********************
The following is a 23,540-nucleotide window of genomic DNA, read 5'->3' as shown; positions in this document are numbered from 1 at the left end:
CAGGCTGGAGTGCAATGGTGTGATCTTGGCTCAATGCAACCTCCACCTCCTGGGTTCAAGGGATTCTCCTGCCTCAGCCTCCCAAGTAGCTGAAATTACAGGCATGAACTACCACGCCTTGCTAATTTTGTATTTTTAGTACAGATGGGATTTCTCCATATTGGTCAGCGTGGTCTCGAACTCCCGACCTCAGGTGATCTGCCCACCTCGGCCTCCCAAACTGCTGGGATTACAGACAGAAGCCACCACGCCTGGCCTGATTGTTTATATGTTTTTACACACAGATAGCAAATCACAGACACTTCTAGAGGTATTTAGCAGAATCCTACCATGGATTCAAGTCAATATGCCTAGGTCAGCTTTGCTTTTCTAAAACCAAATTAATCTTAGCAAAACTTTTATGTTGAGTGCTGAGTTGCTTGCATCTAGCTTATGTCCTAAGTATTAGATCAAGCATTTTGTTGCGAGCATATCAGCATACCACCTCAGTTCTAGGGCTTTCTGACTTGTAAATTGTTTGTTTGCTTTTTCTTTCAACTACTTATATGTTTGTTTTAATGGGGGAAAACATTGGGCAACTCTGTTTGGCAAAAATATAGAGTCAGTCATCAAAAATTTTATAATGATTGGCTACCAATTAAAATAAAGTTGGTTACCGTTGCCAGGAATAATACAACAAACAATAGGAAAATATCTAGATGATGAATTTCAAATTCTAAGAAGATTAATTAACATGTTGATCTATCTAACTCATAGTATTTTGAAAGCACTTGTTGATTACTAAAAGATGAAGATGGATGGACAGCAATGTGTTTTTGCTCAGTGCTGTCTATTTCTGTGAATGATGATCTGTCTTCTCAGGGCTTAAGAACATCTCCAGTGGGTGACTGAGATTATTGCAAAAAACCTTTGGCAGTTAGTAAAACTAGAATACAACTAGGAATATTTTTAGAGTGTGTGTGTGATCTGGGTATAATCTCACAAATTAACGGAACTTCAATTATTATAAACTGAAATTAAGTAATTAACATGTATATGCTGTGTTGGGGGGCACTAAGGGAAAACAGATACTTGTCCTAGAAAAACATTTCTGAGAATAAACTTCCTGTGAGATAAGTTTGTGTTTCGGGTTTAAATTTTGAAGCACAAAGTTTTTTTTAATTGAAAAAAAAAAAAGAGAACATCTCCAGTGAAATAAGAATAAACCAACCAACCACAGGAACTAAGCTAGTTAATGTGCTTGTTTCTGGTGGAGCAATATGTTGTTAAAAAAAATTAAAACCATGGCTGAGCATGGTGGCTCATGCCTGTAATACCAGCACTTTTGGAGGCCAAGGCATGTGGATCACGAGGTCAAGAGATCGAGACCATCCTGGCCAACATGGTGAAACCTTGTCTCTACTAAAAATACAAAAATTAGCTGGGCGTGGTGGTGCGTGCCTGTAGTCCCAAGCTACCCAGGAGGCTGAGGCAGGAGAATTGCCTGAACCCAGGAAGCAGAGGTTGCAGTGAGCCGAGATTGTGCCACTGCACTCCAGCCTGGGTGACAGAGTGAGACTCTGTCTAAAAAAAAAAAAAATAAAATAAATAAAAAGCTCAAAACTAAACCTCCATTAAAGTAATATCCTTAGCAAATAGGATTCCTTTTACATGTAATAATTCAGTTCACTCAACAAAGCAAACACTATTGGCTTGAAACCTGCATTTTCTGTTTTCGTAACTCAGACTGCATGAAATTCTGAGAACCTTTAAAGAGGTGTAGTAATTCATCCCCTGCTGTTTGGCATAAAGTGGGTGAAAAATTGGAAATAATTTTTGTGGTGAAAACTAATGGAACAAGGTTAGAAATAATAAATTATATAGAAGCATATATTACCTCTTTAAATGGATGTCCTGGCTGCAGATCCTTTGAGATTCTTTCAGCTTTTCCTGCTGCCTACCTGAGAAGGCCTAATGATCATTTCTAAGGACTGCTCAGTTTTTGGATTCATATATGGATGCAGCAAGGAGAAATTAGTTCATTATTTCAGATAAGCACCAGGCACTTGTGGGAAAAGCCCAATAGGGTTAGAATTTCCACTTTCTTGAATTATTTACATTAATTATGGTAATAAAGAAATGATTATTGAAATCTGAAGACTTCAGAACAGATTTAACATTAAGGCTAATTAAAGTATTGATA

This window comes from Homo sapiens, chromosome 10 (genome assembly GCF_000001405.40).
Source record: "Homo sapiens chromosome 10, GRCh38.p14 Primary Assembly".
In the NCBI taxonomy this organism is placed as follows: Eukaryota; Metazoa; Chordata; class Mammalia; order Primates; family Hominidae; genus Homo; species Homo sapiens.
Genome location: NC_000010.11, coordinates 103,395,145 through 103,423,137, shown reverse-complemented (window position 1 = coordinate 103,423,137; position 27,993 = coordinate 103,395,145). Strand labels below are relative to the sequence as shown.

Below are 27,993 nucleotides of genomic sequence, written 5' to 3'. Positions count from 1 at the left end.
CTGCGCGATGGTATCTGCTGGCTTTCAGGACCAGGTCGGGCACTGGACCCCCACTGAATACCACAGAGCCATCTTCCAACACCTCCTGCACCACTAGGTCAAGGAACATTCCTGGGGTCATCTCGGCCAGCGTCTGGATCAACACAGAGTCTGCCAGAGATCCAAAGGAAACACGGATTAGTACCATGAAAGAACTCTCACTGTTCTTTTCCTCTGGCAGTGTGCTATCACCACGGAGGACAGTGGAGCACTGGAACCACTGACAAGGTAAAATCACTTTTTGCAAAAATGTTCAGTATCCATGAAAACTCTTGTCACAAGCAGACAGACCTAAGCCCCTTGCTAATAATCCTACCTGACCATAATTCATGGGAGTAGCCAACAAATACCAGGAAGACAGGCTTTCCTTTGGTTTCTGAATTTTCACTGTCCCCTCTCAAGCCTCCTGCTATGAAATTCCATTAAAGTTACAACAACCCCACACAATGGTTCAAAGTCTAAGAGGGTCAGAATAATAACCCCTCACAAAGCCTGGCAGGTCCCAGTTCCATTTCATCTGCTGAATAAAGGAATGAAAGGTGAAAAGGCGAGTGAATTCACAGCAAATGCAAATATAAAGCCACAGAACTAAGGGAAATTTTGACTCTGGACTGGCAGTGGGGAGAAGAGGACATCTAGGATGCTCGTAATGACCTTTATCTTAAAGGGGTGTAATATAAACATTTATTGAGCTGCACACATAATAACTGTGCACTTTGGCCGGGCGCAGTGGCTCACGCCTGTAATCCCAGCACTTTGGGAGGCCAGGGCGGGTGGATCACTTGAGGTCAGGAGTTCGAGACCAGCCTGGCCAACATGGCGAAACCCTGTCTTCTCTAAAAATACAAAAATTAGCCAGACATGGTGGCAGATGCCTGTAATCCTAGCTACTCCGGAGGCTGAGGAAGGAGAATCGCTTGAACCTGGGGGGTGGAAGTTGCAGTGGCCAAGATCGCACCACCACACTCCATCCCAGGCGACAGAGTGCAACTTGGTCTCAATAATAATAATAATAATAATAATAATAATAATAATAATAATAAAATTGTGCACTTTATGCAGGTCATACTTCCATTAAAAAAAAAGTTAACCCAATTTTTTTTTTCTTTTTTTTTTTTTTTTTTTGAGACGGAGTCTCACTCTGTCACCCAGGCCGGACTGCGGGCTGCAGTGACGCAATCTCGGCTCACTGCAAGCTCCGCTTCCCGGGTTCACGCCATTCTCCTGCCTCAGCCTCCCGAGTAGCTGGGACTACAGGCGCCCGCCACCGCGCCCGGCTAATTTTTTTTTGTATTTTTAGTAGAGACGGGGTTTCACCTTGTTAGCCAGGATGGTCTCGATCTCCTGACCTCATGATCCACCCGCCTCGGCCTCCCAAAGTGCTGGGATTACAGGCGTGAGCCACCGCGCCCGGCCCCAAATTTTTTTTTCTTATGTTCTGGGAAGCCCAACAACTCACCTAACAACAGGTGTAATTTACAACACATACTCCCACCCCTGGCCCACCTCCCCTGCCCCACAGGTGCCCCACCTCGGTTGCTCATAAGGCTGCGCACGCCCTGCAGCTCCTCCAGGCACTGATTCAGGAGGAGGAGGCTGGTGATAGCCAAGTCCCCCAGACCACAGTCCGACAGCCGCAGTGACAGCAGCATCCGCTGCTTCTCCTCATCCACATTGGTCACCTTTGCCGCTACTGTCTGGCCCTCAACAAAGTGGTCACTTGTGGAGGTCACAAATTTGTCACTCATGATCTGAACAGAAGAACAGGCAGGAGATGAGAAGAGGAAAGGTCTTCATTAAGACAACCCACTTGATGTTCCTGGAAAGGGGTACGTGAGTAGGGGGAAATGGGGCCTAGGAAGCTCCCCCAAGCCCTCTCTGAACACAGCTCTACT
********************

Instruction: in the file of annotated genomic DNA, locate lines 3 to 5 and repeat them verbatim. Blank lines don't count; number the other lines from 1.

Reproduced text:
This window comes from Homo sapiens, chromosome 10 (genome assembly GCF_000001405.40).
Source record: "Homo sapiens chromosome 10, GRCh38.p14 Primary Assembly".
In the NCBI taxonomy this organism is placed as follows: Eukaryota; Metazoa; Chordata; class Mammalia; order Primates; family Hominidae; genus Homo; species Homo sapiens.